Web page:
Schneider said no.
Sherman reported Schneider told him the incentives in the deal “were too rich for me.” Which is remarkable, given that further reporting on Sherman’s deal disclosed it was team-friendly and amounted to a one-year deal the 49ers could escape if Sherman’s injury recovery didn’t go well.
Reporting by Pro Football Talk and NFL.com said the deal includes only $3 million guaranteed. Then Sherman gets $2 million roster bonus on the first day of camp if he passes a physical. His base salary in 2018 is $2 million.
Additionally, there’s a per-game 46-man roster bonus of $2 million ($125,000 per game); a workout bonus of $50,000, a playing time incentive (90 percent of the team’s defensive snaps) of $1 million; a Pro Bowl incentive of $1 million and first- or second-team All-Pro, $2 million.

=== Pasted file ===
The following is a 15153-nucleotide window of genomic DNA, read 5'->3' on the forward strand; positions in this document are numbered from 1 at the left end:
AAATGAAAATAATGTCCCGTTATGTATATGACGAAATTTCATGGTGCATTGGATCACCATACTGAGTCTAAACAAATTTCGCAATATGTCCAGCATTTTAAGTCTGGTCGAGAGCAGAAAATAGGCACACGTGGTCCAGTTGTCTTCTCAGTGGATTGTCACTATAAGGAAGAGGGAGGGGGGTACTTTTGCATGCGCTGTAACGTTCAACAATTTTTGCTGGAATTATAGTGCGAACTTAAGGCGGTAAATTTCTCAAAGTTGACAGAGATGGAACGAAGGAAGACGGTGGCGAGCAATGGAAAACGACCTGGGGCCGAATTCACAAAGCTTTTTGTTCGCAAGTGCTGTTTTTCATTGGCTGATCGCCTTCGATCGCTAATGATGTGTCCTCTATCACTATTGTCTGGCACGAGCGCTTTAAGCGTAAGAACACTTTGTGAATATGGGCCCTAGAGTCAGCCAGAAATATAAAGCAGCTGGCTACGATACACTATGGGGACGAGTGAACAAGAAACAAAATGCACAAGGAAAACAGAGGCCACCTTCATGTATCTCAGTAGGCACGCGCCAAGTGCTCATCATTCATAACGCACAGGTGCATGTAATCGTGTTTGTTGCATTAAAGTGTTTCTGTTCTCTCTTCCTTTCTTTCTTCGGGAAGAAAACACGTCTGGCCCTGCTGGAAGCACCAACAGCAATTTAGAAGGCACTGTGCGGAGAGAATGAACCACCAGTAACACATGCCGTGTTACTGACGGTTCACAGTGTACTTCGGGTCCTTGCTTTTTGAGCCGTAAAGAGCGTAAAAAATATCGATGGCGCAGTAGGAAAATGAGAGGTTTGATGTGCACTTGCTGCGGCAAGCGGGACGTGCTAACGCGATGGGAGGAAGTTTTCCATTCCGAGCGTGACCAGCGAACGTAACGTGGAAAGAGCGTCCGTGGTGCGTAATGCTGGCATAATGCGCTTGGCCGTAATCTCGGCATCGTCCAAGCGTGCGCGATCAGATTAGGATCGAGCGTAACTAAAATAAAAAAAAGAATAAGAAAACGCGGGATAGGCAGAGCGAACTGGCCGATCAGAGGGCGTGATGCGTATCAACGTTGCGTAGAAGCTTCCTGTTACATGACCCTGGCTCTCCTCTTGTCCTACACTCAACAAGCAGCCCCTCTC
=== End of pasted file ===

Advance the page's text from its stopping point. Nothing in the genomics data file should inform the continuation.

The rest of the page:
There are escalators in the deal for 2019 and 2020 that favor Sherman, but they are triggered by his achievements in 2018 after a surgery that typically takes 10 to 12 months for a return to full health. His Achilles tendon was repaired in mid-November, and his left ankle had surgery last month to remove bone spurs.
To get the full amount of the contract’s $39.15 million, the incentives mandate that Sherman, who turns 30 March 30, would have to be voted All-Pro (not the Pro Bowl) for all three years.
The upshot is that the Seahawks said no to matching a cheaper deal than the $11 million they would have paid him to play in 2018. If Sherman played in all 16 games, but won no awards, he could make up to $10 million. That means that, diplomatic rhetoric aside, the Seahawks weren’t open to having him back, especially if they presumed he wouldn’t be full strength by the season opener.